Ever wonder how to tell if there are bears in the area? One way is to look at the trees in the area. If you see claw marks like these on some of the trees you can be pretty sure they're there. Even more reason to use proper food storage methods. You'll find more on that subject below.



1989 was my best year for hiking ever, and to finish it off I was on a hike up the Merced River to its headwaters. Starting the Saturday before Columbus Day, my first day involved a 2000 ft climb from Yosemite Valley to the far end of Little Yosemite Valley. The next day I proceeded up canyon to Washburn Lake where I made camp at the outlet of the lake. In October it gets dark earlier than in the summer, so I had my food hung from the Cables before 7:00. Shortly afterwards I heard a slight noise. Looking around I spotted a bear with not one cub, but three little ones. I promptly started to yell and make as much noise as I could while I made my way to a pile or small rocks I had made. I began throwing these rocks in the general direction of the bears. The general direction is the best I can do, as I never was a good throw. I managed to drive the bears back, but mom, after leaving the cubs below, tried to circle around through the bushes to try and get some food. After a few more rocks she decided to leave. After reading a book awhile I settled down in my sleeping bag to look for Satellites and shooting stars. About 9:00 I may have just fallen asleep, but hearing a noise, I looked to my side, spotting the three cubs about 20 ft away. Yelling at them they quickly left. Realizing that mom wasn't with them I looked around and spotted her by the cables, seeing if she could get my food. Yelling and throwing rocks I was able to driver her off.

The next day I hiked up to the Triple Creek Fork Area. After waking up at 1:00 with a coating of Ice on my sleeping bag I decided it was getting too late in the year for me to go higher, so the next day I headed back the way I had come, camping at Merced Lake High Sierra Camp. Again, at 7:00 PM here came mom and the three cubs. I was a bit surprised about this since there were bear boxes (metal boxes for food storage) there. I had no problem driving her off this time. At 9:00 I heard a noise while laying in my sleeping bag. I look up and mom was about 10 feet away, sniffing around the fire pit. I yelled once and she walked off. A few minutes later the cubs came down off some rocks and I yelled at them, causing them to promptly climb the nearest tree. I stopped yelling and crawled back in my sleeping bag, listening to the cubs call at mom a few times before they made their way down.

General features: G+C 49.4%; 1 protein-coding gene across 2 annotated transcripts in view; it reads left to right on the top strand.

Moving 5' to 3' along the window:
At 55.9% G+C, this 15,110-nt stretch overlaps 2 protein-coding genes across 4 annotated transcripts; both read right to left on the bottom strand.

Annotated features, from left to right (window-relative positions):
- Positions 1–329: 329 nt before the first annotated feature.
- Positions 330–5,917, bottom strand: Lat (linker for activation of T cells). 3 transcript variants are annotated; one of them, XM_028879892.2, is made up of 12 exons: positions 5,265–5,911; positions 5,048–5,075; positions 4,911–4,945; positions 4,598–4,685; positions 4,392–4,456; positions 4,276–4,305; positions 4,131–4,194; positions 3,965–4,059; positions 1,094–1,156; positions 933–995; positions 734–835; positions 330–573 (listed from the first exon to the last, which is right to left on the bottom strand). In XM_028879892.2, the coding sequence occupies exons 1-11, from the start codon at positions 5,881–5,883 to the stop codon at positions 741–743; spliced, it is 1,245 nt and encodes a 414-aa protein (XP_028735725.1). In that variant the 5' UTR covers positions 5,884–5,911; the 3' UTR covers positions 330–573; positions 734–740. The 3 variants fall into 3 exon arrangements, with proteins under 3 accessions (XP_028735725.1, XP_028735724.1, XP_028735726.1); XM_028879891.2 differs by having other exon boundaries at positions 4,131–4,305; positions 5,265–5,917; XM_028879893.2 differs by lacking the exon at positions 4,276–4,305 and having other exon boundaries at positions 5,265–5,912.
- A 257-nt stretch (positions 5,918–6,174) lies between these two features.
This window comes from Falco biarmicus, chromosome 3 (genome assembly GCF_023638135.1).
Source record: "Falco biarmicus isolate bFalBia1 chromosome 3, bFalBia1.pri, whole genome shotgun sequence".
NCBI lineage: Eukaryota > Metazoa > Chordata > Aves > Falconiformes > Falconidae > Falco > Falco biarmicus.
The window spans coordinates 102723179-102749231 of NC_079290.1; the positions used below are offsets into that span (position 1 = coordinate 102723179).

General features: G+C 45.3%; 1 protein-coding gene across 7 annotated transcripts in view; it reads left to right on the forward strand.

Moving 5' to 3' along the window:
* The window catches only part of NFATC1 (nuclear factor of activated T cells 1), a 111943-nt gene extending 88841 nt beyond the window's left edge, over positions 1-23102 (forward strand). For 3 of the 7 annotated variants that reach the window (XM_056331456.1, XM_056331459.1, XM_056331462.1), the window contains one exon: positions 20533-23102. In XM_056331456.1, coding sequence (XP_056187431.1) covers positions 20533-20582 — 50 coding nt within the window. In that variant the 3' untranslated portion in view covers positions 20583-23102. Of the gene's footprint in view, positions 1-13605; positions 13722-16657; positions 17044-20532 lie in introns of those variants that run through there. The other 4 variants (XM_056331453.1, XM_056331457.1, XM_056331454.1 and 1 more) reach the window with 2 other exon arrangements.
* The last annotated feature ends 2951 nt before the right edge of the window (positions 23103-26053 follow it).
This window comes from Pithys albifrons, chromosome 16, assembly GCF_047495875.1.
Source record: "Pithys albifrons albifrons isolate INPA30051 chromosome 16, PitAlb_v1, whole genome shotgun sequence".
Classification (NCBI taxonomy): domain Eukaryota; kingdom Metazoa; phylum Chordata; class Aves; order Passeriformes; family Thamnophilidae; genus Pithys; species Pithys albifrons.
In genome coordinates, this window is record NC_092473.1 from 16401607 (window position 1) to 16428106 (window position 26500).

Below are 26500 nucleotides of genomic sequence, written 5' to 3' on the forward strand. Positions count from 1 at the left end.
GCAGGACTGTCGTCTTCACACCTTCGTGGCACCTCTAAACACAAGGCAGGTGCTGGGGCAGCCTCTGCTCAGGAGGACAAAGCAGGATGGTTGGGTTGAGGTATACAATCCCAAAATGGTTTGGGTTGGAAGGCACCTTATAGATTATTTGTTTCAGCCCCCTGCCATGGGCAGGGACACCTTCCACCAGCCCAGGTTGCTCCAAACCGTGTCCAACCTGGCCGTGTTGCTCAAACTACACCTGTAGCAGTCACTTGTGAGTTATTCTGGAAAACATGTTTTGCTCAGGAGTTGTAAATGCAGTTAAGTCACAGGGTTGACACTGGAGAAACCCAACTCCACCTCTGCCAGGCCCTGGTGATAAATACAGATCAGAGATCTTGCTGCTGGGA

Two of the stupidest things I have heard are; 1- I heard a bear in the tree and when I got up in the morning my food was gone. What do you expect, you gave the bear plenty of time to figure out how to get it, if you had chased the bear off you would still have your food. 2 - I met a guy who was sleeping on the ground in his sleeping bad. He told me he woke up and saw a bear standing over his head, so he slid down in his bag. To this all I can say is, "Do your really think a sleeping bag is going to protect you. You should have yelled at the bear and chased if off." It is people like this that have helped create the problem in the parks. They don't know what they are doing, and don't listen to what the rangers tell them. Instead, they believe all the bull that they see in the movies. GET WITH IT PEOPLE. If you are going to go into the wilderness, get educated. Enough of that, I'm here to help you, to teach you.


The first thing to remember when you go hiking is that you have to use safe food storage methods. Places like Yosemite how rent food canisters to store your food in. They are cheap and I recommend them. Yosemite rents them at several loactions. I'm not a big fan of them as they don't hold enough food for long hikes however, the rules in Yosmite pretty much requires them. When you leave you car at the trail head make sure you don't leave any ice chest or boxes in you car. Better yet, don't leave anything at all that has a smell, as bears have a good sense of smell. If you want to know why, take a look at this picture. Several of the trailheads in Yosmite now have bear boxes to store food in while you're out hiking.


Many people make a pile of small rocks that they can use to throw at the bear is one should decide to make an attempt on you food. Make sure you don't throw them at the head, only the body. I have talked to others that have had good results using this method. They lost food one night but the next night they pelted the bear with rocks and had no problems after that. I firmly believe that if you act aggressive in protecting your food, that you will have less problems with that bear. They know that there are easier ways of getting food. If you do act aggressive that bear may think twice about trying to get a campers food the next time.


SierraWildBear.gov - The main source for National Parks, forest and Public lands in the Sierras

Food storage in Yosmite